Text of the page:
1796 - 1864
Entrance to the Tomb of the Kings

Subscription edition & first edition lithographs in stock
Half plate: 7
Presented in a acid free mount

Original hand-coloured lithograph for the first edition of David Roberts’ The Holy Land.
Published by F.G. Moon & Son, London 1842-49.

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This remarkable sepulchre, strongly resembling those of the Egyptian Thebes, is the finest relic of the kind in the neighbourhood of Jerusalem. Its present name has been long given
by the Europeans, from a vague conception of its being the burial-place of some of the Jewish monarchs. From the elegance of its front and the general beauty of its sculpture, it has been compared with the sepulchres of Petra, and thence conjectured to have been the work of Herod, whose descent was Idumean. But the weight of evidence inclines to its being the tomb of Helena, Queen of Adiabene, who had become a convert to Judaism.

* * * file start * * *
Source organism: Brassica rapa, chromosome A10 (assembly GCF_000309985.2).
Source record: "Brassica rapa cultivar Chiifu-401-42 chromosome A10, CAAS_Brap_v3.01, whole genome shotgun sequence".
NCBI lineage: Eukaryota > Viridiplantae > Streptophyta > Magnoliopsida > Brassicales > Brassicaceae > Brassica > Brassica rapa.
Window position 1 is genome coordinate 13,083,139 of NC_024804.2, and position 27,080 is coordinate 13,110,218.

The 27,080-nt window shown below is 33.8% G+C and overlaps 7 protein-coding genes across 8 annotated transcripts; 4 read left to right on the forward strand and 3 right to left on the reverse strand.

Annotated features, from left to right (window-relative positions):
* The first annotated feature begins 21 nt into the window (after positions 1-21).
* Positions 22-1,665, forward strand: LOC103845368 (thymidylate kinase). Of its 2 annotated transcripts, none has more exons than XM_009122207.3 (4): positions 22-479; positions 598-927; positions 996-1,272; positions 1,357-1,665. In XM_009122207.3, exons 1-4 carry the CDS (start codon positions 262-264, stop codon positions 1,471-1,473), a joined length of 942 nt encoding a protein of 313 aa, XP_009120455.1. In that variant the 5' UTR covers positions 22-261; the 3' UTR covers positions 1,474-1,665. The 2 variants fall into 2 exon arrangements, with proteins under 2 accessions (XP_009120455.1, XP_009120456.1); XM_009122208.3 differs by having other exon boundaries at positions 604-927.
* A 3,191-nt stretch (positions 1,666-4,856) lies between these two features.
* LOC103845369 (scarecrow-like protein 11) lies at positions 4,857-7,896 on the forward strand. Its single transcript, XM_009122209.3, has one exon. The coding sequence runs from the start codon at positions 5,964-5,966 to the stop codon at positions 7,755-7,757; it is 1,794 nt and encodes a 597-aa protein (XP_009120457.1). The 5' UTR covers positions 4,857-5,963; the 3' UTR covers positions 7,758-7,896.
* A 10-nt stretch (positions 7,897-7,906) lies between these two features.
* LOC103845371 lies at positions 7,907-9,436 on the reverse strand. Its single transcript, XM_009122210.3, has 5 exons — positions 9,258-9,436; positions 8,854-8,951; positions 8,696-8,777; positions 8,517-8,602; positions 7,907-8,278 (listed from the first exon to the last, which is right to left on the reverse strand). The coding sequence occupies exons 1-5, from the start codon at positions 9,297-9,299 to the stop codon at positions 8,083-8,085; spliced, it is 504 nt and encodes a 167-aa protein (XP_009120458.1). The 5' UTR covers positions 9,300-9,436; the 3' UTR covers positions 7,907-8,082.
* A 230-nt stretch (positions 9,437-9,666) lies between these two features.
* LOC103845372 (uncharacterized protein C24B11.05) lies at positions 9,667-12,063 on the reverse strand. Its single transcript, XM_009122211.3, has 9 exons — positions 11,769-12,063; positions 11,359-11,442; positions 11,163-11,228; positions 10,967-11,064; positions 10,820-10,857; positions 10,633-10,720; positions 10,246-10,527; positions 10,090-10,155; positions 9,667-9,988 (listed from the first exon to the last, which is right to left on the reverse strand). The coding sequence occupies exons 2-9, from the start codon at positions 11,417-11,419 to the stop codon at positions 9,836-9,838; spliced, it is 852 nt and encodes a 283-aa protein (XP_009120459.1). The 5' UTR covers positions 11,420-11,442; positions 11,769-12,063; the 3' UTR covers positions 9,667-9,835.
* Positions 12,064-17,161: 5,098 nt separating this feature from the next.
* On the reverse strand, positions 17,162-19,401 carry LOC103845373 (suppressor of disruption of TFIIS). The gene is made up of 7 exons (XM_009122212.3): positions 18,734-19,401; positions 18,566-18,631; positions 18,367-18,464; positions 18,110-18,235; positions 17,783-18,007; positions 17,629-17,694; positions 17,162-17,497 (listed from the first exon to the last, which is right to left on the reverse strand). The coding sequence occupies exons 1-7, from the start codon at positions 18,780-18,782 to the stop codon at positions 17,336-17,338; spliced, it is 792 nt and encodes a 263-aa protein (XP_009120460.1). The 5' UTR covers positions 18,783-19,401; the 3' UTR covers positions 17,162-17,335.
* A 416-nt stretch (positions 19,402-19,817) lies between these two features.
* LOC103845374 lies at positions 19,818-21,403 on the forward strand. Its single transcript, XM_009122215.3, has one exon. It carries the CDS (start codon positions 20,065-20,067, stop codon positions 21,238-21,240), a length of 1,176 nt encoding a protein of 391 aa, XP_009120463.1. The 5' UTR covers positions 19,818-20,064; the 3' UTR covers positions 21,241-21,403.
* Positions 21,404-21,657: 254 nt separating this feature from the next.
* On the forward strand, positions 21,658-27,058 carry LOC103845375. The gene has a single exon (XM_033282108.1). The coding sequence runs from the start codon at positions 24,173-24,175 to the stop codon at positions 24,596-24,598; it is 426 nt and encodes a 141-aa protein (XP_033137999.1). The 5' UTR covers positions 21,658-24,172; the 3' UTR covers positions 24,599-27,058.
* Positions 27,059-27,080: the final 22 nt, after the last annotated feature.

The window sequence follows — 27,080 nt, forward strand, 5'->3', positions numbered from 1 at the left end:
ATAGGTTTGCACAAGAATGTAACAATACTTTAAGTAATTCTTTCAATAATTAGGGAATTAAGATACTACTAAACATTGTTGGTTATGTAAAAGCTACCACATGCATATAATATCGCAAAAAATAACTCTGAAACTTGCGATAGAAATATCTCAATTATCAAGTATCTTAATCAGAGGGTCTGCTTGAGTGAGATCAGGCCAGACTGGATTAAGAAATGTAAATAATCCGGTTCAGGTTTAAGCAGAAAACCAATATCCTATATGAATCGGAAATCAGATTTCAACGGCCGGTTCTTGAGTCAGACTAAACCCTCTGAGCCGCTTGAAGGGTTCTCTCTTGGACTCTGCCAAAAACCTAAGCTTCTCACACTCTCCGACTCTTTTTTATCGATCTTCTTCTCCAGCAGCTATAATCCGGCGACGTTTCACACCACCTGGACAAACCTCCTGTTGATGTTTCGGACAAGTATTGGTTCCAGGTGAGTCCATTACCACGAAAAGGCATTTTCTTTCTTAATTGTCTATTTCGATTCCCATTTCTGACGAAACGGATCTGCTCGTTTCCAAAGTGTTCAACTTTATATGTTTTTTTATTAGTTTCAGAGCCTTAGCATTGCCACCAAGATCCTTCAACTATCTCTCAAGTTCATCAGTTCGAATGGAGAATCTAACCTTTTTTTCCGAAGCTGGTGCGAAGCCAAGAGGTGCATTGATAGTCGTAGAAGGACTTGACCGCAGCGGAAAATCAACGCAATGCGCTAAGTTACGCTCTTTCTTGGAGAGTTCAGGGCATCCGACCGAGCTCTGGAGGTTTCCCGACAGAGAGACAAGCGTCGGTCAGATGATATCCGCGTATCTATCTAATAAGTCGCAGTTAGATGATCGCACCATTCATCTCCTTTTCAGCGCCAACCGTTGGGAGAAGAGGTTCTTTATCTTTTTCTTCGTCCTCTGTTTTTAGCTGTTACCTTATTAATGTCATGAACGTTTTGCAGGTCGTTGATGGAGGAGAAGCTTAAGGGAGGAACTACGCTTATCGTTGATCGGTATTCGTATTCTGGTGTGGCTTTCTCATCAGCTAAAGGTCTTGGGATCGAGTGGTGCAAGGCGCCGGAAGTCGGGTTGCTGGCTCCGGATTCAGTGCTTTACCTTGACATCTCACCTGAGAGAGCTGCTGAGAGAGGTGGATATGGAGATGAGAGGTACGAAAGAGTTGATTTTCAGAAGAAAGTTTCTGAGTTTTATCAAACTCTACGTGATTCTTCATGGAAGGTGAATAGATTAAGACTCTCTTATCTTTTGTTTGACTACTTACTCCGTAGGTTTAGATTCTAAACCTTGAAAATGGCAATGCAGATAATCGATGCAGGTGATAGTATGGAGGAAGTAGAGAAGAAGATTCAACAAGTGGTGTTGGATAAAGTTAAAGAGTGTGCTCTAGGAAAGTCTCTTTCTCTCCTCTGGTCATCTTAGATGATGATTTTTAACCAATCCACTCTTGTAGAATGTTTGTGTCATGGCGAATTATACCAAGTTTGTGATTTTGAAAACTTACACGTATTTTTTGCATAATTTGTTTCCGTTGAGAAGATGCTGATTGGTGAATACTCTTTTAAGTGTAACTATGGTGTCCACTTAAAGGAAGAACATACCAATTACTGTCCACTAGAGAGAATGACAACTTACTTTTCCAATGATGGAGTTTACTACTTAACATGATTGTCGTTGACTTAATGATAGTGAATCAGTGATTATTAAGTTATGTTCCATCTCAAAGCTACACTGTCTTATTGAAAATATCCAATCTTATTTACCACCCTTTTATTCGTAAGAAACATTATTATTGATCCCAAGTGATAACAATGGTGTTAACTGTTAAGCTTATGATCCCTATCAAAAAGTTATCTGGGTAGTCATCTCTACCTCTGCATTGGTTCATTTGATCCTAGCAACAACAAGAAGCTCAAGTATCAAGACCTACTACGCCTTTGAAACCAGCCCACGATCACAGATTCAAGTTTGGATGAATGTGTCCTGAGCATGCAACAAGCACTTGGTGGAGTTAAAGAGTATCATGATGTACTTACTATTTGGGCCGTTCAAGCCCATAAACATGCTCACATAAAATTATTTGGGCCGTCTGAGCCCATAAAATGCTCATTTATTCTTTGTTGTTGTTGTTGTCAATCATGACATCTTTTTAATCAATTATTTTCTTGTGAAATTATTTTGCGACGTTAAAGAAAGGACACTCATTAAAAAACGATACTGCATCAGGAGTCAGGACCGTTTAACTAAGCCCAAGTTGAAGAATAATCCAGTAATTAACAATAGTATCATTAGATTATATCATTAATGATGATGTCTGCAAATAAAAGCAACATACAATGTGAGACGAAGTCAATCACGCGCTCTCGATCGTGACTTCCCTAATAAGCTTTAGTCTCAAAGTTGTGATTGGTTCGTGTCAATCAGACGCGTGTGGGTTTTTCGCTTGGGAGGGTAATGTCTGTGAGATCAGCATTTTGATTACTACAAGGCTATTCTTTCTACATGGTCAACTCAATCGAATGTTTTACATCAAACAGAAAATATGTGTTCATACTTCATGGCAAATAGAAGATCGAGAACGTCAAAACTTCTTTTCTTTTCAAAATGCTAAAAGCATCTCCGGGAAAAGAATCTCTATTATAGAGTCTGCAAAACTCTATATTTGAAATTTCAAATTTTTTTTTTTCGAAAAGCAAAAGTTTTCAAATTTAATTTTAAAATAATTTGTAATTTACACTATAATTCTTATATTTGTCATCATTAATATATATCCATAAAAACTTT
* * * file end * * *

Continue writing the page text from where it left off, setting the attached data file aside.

The sepulchre lies to the north of the Damascus Gate, and at a short distance from it, on the slope to the Valley of Jehoshaphat. The portal was originally twenty-seven feet long, but it is now much broken away. The sides of this portal were ornamented with columns or pilasters ; and there were two intermediate columns, now broken down, which divided the front into nearly three equal parts. The rock above is richly sculptured in the later Roman style. The sepulchre consists of a large square pit sunk in the solid rock.

In the western wall of this sunken court is a hall also excavated in the rock, thirty nine feet long by seventeen wide, and fifteen high. To this belongs the portal just mentioned. Within this hall is the entrance to an ante-chamber, and within this again are three large and two smaller chambers containing the fragments of marble sarcophagi.